Understanding Emotional Outcomes
- Things that Help
Many of the emotional difficulties people struggle with after brain injury are so complex, and cause such deeply felt emotions, that we have dealt with many of the issues on separate pages.
People can feel very overwhelmed by the impact of many unsolved emotions and it helps to break them down in order to be able to address them and understand what is happening.
Damage to the frontal lobes affects the way the executive systems are able to function and this impacts how you are able to control, regulate or respond to your emotions.
Following a brain injury, emotions can have either a conscious or an unconscious cause. Sometimes we are aware that the detail in our thinking patterns is creating a negative response on our feelings, and yet it seems impossible to break the patterns down.
A neuropsychologist will be able to help you work through activities to help you gather information about what is causing your emotional responses and heightened or decreased feelings.
People need very gentle handling following a brain injury. They need understanding, empathy, and support. We can usually sense and ‘see’ how people feel through their reactions. Behavioural responses, mood, and language all send subliminal or unconscious messages to us. A brain injury may mean we need to make adjustments to our habits and understanding.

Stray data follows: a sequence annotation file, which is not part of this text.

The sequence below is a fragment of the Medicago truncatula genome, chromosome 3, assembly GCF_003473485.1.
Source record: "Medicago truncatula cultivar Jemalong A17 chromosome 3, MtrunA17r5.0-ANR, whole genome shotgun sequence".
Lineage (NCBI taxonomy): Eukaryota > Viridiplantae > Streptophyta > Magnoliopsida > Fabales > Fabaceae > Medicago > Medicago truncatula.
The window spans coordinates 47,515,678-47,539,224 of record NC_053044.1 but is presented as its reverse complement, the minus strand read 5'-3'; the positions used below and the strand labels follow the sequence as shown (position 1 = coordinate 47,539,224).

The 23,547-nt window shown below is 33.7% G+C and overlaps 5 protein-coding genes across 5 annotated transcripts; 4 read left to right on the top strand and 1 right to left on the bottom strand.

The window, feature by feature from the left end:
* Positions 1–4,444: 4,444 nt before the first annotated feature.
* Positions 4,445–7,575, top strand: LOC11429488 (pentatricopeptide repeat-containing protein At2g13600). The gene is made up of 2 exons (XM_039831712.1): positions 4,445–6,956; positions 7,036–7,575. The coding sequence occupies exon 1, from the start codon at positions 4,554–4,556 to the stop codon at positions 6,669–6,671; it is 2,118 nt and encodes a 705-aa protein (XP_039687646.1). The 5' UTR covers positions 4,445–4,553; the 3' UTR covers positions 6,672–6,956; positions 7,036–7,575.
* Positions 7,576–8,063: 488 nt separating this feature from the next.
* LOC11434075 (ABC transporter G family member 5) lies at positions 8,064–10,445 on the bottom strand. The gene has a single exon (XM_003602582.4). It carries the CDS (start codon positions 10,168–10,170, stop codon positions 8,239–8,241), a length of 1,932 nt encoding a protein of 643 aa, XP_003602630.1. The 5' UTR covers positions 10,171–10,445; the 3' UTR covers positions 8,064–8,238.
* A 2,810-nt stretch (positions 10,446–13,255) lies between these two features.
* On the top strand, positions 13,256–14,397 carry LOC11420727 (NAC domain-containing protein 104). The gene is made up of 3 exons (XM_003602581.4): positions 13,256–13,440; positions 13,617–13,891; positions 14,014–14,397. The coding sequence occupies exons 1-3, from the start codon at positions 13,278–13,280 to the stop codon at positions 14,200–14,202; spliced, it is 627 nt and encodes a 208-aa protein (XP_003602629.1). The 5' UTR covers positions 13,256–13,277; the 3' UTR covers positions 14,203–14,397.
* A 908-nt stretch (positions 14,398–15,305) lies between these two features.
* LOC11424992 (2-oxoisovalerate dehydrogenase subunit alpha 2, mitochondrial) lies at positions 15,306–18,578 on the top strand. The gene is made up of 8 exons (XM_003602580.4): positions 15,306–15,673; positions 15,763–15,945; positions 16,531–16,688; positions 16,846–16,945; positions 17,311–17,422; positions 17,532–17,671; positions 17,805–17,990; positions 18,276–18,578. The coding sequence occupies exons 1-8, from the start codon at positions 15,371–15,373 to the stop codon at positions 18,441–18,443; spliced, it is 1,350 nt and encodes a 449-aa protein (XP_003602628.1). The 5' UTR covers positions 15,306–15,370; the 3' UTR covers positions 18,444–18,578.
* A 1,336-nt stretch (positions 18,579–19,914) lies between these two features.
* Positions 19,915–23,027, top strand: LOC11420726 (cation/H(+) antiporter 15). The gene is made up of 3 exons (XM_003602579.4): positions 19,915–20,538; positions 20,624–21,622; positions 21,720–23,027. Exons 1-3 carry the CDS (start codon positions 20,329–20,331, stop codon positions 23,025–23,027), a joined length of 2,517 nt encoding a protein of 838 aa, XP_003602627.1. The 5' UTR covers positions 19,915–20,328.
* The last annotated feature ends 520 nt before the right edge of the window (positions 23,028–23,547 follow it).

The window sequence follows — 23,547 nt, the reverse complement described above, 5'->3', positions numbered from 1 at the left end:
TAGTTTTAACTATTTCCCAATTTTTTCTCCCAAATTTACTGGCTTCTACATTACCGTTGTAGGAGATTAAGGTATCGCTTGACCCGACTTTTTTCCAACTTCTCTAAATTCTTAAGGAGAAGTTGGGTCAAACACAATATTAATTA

Our emotions are a method that the brain uses to communicate with the thinking mind. This method acts as a safety mechanism because really the only other way that the brain can demonstrate that there are gaps in our data, or let us know that data is incomplete, is to pause or interrupt our thinking mind, which could be a nuisance or danger if it happened too much, and occurred at inappropriate times.
Negative emotions can create a myriad of symptoms, outcomes, and behavioural changes, and it can be challenging to know what is causing what. Individuals can feel as though they are swimming against an out-going tide, and can get to a point where they can no longer put a brave face on things.
Getting help at the earlier stages can help to prevent mental health issues, and it is vital to seek medical advice rather than thinking that things will pass or clear up on their own.
There is often a cross-over between causes, and thus categorisation can be complicated.
Emotional difficulties often arise following a brain injury because of the changes and trauma involved.
Very often there are a lot of complex issues to deal with, and feelings about these can occur at any time, and in any order and any intensity – there are no set rules – every individual and every injury is unique.
It is imperative not to jump to the conclusion that change events cause all emotional changes.
Difficulties in understanding can also arise from both the physical, neurological changes, and the bio-chemical cascade that follows an injury. It is important to address these causes and not to overlook them.
For example, research tells us that the bio-chemical cascade disrupts the balance of the gut-microbiome, which in turn, if not addressed, can impact mood, anxiety, depression and even cause headaches, and migraine.
Further studies have shown that up to 50% of vitamin D reserves can be lost in the first 24 hours post-trauma and, as this is related to getting good quality restorative sleep, these depletions can also affect fatigue levels and mood.